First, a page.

I loved reading this article this morning. Someone created a site where you can go on anonymously and confess your crimes. This site seems bent towards many postings of inconsistent treatment based on skin color and socioeconomic background, but includes all kinds of postings. But what an intriguing notion.
Are we all really criminals? We think of criminals as being very bad people, but who hasn’t at some time broken the letter of the law, whether it was a legal, religious, or cultural law?
It certainly raises an interesting concept. Are we criminals by what we do, or only if we’re caught? Are we criminals only if the law convicts us? We do all break many laws on many days. When we go beyond the speed limit, we’re breaking the law. When we speed up instead of stopping when the light turns yellow? When we tell a homeless beggar we have nothing to spare, or no spare change? When we coveted something our neighbor has? When we lusted after someone we weren’t supposed to have those feelings for? When we cursed or blamed someone for something that was really our fault? When I looked at the majority of the contributions on the daily good site, many of the people who had done things to hurt others in their youth were doing something good for humanity in their careers. Their childhood or teenage or young adult indiscretions fashioned who they became as adults. But others honestly shared they felt no remorse, no guilt, no need to give back somehow or change.
There are two things that ultimately matter. If we don’t get caught, then the “crime” is not public and technically never occurred, except that we know we did it. So the most important part is how we feel about our past mistakes. If you’ve been carrying around something for years you feel guilty about, what can you do about it? In AA, one of the steps is to make retribution to those we’ve hurt, at the very least, to apologize to them for past behavior. Yet receiving an apology doesn’t always make the injured party feel better. We have to live with our errors. Acknowledging them to ourselves is probably more important than acknowledging them to others, because the greatest forgiveness we need is the one to ourselves.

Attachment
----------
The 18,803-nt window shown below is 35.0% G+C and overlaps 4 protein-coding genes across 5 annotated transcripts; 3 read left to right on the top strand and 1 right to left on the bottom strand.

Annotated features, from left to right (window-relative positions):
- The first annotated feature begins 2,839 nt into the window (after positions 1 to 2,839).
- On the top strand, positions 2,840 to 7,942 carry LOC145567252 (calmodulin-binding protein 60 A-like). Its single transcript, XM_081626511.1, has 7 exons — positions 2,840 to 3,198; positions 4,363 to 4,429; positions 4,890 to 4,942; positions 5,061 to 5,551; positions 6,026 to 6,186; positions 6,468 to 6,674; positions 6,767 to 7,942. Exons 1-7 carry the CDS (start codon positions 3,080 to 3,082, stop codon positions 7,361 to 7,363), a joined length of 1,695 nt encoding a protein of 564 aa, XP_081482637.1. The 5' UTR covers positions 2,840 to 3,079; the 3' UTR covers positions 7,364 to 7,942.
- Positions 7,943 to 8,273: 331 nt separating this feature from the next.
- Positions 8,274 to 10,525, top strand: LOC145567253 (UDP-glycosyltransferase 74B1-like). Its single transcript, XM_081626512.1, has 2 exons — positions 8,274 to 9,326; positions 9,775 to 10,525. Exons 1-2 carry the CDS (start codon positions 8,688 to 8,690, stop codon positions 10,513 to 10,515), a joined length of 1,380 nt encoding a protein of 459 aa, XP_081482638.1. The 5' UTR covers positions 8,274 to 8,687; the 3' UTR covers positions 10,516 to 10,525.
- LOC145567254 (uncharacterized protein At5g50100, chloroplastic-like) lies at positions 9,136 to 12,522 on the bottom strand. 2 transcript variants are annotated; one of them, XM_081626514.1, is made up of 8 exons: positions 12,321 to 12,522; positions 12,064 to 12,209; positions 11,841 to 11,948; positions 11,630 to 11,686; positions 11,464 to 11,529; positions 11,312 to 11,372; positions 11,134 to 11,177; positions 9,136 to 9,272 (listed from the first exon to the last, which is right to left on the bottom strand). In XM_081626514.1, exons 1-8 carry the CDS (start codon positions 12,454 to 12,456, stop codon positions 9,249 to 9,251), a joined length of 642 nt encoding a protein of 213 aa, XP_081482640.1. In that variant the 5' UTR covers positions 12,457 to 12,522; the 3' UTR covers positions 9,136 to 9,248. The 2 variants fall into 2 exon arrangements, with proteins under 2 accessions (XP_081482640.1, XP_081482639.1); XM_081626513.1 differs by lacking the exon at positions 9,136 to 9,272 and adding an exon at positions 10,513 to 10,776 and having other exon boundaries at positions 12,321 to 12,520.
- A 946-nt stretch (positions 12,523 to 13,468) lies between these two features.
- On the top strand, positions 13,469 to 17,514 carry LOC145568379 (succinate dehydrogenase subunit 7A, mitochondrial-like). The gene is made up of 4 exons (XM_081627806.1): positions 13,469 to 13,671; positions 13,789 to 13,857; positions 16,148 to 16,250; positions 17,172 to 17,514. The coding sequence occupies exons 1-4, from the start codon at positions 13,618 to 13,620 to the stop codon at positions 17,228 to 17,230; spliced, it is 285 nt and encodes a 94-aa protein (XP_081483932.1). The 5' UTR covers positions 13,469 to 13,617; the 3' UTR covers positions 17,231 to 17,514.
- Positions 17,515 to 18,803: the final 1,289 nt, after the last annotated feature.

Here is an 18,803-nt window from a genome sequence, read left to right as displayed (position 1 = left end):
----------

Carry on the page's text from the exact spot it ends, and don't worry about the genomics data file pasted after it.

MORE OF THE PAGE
I feel that one of the biggest mistakes we humans make is assuming everyone is better than us, everyone is more together than we are, and everyone else is happier or has more than we have. It is never helpful to compare ourselves to others, but it’s worse to do so assuming that someone who is beautiful or rich has an easier life than you have. If you’re reading this you already know that people assume things about your life whether they are true or not. You get a job and go to work each day, and sometimes you’re not sure you know what you’re doing. Sometimes you might hate your job and everyone there. Sometimes you might feel that way about life because you’re hurting. We go about our lives and pass hundreds of people every day. We don’t know whose husband just left them, who just suffered a miscarriage, who might have just lost their home, who just recovered from breast reconstruction. Keeping up appearances is important, because it helps us get through and survive hard times. So here we are, we’re all flawed, and we’re also all criminals who were lucky enough not to get caught. Can you find it in your heart to forgive yourself? Can you find it in your heart to be more compassionate towards those who were less fortunate and did get caught? The more compassionate you are, the more understanding and compassionate you will be with others. But you won’t have much to give if you’re too afraid to let others see who you really are. So embrace yourself with all your flaws, forgive all your crimes because no one among us is innocent of never hurting another human. Most importantly, forgive yourself. Guilt just becomes another piece of baggage to carry, and the load is already heavy enough.